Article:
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DID YOU READ

“Ironclad,” reviewed

“Ironclad,” reviewed (photo)

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When they named ’em the Dark Ages, brother, they weren’t kidding. The medieval action film “Ironclad” shows England in the period just after the signing of the Magna Carta in 1215, a time of violence, pain, and death. The setting and milieu recall “Monty Python and the Holy Grail” without all the jokes. There is one scene in “Ironclad” where a guy beats another guy to death with a third guy’s severed arm — something so ridiculous it could be funny — but it’s not played for laughs. In other words, if you’re in the market for a movie where a guy beats a man to death with a severed arm in a completely non-ironic way, your search is over.

The setting may be “Holy Grail” but the story is “Seven Samurai” with a dash of “Rio Bravo.” King John (Paul Giamatti), furious at having been forced to sign Magna Carta, takes systematic revenge against the Barons who imposed it on him. Baron Albany (Brian Cox) decides to mount a rebellion at the strategically advantageous Rochester Castle in southern England. There he and a tiny band of freedom fighters — including a Templar knight, a master bowman, a cynical mercenary, a crazed thief, and a wide-eyed squire — must hold the castle keep until French reinforcements arrive to enforce the charter. The odds are long to impossible and the battles are bloody.

Oh, how they are bloody. The will of the King may be clad in iron, but the action sequences are drenched in blood; so much blood that fans of extreme horror might prove an unlikely but appreciative cult for “Ironclad” and its endless array of gory kill shots. The film pulls no punches in depicting the awesome (and gruesome) sacrifices these men of history made for their beliefs. But even though you might appreciate that sacrifice, you still might not want to watch multiple dudes cut in half the long way (which is really the tougher and nastier of the two ways to cut a dude in half). There’s lots of slo-mo and juiced-up sound effects, and characters tend to pepper their fights with tough guy poses and one-liners, which suggests the battle scenes are intended as thrilling entertainment. But there’s more viscera than visceral excitement, and director Jonathan English takes a shaky, handheld, heavily edited approach to the fight sequences. Whole battles feel comprised exclusively of quick, blurry close-ups of swords and men’s entrails.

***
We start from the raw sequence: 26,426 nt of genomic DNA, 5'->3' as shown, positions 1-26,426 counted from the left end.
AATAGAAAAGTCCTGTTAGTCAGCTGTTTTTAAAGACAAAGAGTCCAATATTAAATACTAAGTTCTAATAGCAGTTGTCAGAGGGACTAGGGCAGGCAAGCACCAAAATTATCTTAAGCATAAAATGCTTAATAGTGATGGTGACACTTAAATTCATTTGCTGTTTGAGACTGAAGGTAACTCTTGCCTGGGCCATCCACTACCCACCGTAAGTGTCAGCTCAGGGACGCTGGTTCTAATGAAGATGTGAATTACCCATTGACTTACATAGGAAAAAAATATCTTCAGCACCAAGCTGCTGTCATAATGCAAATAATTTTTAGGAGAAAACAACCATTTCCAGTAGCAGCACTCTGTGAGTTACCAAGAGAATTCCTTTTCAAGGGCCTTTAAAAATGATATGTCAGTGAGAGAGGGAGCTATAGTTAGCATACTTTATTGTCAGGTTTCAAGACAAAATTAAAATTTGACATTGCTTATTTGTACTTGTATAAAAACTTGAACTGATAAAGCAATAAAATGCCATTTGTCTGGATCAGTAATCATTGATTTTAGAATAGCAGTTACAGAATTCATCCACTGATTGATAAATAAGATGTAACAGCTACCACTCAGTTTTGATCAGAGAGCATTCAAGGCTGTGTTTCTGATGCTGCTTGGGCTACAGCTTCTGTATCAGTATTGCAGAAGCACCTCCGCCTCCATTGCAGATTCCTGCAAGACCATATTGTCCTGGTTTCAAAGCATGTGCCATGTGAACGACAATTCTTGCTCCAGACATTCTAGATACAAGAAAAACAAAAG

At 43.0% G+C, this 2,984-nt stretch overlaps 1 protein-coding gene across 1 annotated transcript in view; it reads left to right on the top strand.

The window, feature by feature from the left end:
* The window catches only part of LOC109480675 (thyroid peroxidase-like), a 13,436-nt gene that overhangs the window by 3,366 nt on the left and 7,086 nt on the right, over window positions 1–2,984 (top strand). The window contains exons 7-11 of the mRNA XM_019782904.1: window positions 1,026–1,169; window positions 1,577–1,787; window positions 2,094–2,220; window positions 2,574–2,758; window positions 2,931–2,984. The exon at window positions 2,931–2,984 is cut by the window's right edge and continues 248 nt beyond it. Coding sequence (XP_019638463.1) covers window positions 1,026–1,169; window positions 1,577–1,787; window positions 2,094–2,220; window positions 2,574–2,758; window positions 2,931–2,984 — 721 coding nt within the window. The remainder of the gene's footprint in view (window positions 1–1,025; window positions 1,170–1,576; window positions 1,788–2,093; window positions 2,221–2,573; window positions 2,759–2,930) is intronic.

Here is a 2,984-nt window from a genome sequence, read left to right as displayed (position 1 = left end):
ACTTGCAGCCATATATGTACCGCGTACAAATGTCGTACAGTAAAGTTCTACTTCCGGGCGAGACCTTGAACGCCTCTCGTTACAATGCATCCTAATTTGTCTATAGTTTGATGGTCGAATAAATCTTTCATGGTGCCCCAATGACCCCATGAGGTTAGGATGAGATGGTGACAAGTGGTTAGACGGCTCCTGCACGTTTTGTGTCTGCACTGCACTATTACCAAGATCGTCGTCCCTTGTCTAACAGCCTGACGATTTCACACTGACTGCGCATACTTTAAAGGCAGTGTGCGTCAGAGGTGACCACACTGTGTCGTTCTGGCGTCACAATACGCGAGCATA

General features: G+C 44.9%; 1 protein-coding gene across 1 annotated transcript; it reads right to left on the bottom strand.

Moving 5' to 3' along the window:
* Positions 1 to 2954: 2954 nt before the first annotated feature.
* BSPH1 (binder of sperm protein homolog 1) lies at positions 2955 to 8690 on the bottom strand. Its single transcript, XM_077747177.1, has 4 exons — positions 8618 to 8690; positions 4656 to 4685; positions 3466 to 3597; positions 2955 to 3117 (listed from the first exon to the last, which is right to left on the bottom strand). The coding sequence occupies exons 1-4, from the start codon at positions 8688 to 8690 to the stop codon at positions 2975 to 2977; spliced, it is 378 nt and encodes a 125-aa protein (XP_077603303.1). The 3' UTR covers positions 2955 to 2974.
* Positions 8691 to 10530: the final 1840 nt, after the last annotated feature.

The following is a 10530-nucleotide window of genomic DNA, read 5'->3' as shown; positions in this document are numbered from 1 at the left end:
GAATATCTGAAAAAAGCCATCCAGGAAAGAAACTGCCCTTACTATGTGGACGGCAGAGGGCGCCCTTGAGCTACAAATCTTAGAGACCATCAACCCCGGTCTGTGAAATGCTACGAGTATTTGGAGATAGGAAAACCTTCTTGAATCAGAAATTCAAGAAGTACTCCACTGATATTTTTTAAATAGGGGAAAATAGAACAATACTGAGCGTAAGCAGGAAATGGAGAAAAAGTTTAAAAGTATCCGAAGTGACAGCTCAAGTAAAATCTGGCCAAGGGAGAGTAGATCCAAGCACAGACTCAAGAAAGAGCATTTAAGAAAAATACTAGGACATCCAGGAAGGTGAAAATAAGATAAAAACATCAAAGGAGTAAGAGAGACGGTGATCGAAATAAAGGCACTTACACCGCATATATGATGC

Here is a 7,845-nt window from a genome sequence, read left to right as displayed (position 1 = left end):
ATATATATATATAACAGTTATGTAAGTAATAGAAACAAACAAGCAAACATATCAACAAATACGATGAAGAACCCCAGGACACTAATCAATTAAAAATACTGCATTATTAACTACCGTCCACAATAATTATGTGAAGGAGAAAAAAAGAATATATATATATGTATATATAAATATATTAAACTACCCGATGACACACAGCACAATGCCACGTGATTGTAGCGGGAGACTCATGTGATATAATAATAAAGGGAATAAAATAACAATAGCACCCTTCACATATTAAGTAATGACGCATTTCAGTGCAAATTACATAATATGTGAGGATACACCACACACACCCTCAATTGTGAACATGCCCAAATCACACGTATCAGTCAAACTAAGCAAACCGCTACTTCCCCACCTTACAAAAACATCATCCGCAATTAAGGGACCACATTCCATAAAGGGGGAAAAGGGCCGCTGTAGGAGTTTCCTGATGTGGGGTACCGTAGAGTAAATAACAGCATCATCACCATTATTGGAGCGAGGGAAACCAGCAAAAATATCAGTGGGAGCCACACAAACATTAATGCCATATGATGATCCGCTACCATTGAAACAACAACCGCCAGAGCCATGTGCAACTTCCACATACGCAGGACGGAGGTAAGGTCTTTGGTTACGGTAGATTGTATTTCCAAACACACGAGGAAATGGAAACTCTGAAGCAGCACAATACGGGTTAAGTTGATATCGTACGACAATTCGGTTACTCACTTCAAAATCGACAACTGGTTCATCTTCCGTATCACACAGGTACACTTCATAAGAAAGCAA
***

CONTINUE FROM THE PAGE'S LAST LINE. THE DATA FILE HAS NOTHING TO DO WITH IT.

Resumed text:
Far more to my liking are the scenes between the battles, and the performances by Giamatti and Cox, both clearly having a blast with the opportunity to put on a Prince Valiant wig and some chainmail in order to bellow lines like “You’re no more a king than the boil on my ass!” English and co-writer Erick Kastel’s screenplay is full of nuggets of juicy dialogue like that, and Giamatti makes a wonderfully evil King John, the same one from many versions of “Robin Hood.” Here he’s less the sniveling John of the Disney cartoon and more “I AM THE BLOOD! I AM GOD’S RIGHT HAND! NOW CUT OFF HIS FOOT!” but it’s working for him. Unfortunately Giamatti and Cox spend most of the movie on opposite side of an enormous castle wall, limiting the amount of time they can chew the scenery together, or rather demolish the scenery with enormous catapults of manly charisma.

The bloody, ampu-tastic deaths in this movie are expertly done. Maybe too well done; “Ironclad” walks a very fine line between showing the high cost of freedom and exploiting it. No doubt one of the film’s fans will soon compile all its goriest moments into a YouTube clip celebrating the impressive mayhem. But I’d rather watch a highlight reel of Giamatti and Cox going at it, or a version of “Ironclad” that had a lot more of them in it. They bring enlightenment to a dark film.

“Ironclad” opens in limited release this Friday. If you see it, we want to hear what you think. Tell us in the comments below or on Facebook and Twitter!

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Hacked In

Funny or Die Is Taking Over

FOD TV comes to IFC every Saturday night.

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We’ve been fans of Funny or Die since we first met The Landlord. That enduring love makes it more than logical, then, that IFC is totally cool with FOD hijacking the airwaves every Saturday night. Yes, that’s happening.

The appropriately titled FOD TV looks like something pulled from public access television in the nineties. Like lo-fi broken-antenna reception and warped VHS tapes. Equal parts WTF and UHF.

Get ready for characters including The Shirtless Painter, Long-Haired Businessmen, and Pigeon Man. They’re aptly named, but for a better sense of what’s in store, here’s a taste of ASMR with Kelly Whispers:

Watch FOD TV every Saturday night during IFC’s regularly scheduled movies.

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Wicked Good